A couple of weeks ago, I found myself sitting in the circle of the Park Theatre waiting to watch Disruption, a new play taking on the future – and ethics – of AI.
As I awaited the play’s start, the iconic digital digits of 0 and 1 flickered across the scenery in Matrix style, as the binary code traversed a network of algorithmic patterns etched into the floor. The stage was aptly set.
The story centred on Silicon Valley entrepreneur Nick and his swanky new AI project. Needing to test out his algorithm and impress investors, he sets about commandeering his old-time friends to invest in the project (and, in doing so, become test subjects).
The brains behind the project is the youthful, alluring and ruthless Raven. She leads the charge behind the scenes. As Raven elicits, the algorithm is designed to “curate curiosity”, creating seemingly random and serendipitous moments; big decisions being made for us to map out the defining moments of our lives.
But underneath the charming bravado and comical interactions on show, a deeper undercurrent lurks beneath the flashy code lights. Does the algorithm hold nefarious intentions in manipulating not only the test subjects but the creators of the algorithm as well? Are defining moments being created for us without us knowing it? Is this an example of tech ‘disrupting’ for the sake of it?
A series of (unfortunate) events unfolds and we are left in the lurch on where to stand on it all. Nick’s final speech compares AI’s advance to the same effect of how “the lightbulb changed our relationship with the night”. As he concludes, “technology doesn’t deny us freedom, it enhances it.”
We’re left thinking, does it?
Progress vs fears
The open-ended feelings of both progress and fears perhaps perfectly marry the current state-of-play in society. As discourse around AI is as prevalent as it has ever been, the play’s timeliness could not be more pronounced.
Many concerns hold true. Yet much fear is stoked by misinformation. AI works off the data it is trained on and fed, often relying on historical content and synthetic data. For now, this keeps it rooted in these parameters. More worrying is the reflection of our society and the biases that exist within it – this is something that has to be addressed.
The play also remains particularly pertinent at a time when a part of the writers’ and actors’ strike revolves around AI (the irony is not lost here). Legal protection is a must that should be striked for. But AI also has the potential to aid artists and enhance artistic endeavours. In fact, it may even trigger a greater need for original human-made content.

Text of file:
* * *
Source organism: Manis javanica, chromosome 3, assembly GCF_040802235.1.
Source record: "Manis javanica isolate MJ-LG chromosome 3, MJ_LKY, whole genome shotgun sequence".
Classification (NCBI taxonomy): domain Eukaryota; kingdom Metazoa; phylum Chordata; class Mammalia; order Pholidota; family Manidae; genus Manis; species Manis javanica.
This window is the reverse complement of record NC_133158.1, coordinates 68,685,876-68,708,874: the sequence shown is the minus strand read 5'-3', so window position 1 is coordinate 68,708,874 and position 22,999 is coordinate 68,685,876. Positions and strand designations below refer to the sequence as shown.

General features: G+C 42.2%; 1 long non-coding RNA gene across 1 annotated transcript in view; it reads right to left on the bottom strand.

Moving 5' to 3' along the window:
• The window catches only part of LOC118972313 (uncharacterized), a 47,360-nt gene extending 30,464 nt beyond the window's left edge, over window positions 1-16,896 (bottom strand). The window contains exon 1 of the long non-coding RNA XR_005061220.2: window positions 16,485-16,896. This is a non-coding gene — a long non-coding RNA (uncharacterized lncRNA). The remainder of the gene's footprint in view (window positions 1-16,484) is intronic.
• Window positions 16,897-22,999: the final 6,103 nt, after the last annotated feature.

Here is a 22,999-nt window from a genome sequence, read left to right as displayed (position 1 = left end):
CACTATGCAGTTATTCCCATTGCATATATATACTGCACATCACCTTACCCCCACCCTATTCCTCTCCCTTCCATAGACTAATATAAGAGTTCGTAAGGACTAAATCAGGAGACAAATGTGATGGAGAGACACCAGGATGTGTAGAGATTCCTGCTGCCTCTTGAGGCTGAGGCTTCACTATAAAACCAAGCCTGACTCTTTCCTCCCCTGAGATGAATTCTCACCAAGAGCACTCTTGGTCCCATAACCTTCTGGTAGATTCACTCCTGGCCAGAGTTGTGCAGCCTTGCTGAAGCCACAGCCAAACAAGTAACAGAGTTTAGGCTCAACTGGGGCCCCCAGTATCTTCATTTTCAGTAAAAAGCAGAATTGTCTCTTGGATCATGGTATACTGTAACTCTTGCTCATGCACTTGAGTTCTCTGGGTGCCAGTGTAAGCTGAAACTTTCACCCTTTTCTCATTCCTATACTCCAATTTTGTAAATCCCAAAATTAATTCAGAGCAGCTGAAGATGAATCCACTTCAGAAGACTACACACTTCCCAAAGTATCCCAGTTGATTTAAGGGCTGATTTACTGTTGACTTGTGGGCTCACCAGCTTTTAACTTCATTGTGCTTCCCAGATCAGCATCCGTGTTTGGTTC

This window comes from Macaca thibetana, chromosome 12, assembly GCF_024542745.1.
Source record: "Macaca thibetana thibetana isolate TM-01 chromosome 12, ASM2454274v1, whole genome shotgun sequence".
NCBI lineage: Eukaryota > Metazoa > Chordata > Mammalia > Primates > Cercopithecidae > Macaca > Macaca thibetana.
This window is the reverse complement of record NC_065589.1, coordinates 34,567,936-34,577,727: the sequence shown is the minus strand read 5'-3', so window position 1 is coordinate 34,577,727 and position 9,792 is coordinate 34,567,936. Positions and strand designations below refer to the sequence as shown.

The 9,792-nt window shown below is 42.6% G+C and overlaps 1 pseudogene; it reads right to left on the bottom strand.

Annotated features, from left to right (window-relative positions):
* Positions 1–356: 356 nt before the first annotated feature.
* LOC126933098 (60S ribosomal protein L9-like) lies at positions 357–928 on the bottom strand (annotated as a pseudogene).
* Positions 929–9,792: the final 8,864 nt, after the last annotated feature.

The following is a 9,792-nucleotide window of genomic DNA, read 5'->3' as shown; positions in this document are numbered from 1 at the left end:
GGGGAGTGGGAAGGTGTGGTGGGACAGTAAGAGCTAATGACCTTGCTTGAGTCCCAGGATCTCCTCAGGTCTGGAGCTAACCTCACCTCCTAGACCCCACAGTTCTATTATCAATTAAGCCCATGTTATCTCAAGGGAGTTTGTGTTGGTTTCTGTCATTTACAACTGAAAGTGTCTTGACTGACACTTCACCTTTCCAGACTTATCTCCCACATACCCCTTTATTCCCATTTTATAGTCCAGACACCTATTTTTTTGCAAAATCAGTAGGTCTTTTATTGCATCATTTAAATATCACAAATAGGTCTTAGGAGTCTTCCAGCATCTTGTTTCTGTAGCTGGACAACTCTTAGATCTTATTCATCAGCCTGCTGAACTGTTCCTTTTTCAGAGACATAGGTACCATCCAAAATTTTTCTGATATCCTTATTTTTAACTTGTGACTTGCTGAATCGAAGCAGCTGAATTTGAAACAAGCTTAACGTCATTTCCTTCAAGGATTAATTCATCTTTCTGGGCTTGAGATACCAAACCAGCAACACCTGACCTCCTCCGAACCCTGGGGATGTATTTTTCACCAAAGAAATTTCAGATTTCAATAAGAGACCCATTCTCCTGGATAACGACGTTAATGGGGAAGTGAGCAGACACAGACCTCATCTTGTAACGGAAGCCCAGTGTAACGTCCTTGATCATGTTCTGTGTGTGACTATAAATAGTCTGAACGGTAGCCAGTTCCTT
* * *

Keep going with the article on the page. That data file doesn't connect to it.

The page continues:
Human connection, live performance and physical interaction will remain. Most people want to see real actors on screen performing or know they are real. And, as Tom Hanks remarked, AI could even prolong actors’ careers long after their death.
As chair of the Writers’ Guild Lisa Holdsworth said, “the threat is not necessarily from the technology, the threat is from people [in charge of the money] who, with that lack of creativity, don’t realise the Pandora’s box that could be opened if we go down this road.”
The key is keeping AI rooted as a tool to help us, not as a project to supersede us. Left unchecked and unregulated, that is when concerns become more than valid. Just as the internet unbridled can become a dangerous place, the same is true of all tech. So, for AI to truly succeed, regulation is a must.
AI for good can keep humans being humans
While tools like ChatGPT have transported AI from the periphery of most people’s awareness into the mainstream, its use has been widespread in our lives for a while now. With the right regulation and sustainable, responsible development, it has the power to transform our lives in a similar vein to the web’s impact on the world. What is more important is what it is used for and how it is developed.
We see first-hand how scaleups are using its capabilities to take on the great crises facing humanity, transforming global farming supply chains, creating more sustainable transport networks, revolutionising healthcare and building synthetic environments that eliminate using private personal data. AI for good over AI for superiority – this is what we need to focus on.
For millennia, humans have moved around the world like actors in fitting with Shakespeare’s iconic line ‘All the world’s a stage, and all the men and women merely players’. As I gazed down at the stage with my eyes swimming in binary code, I was left reframing this famed saying as ‘All the world’s AI, and all the humans merely algorithms’.
Well, while all the world will become more AI, developed correctly, all the humans will more than keep their being.
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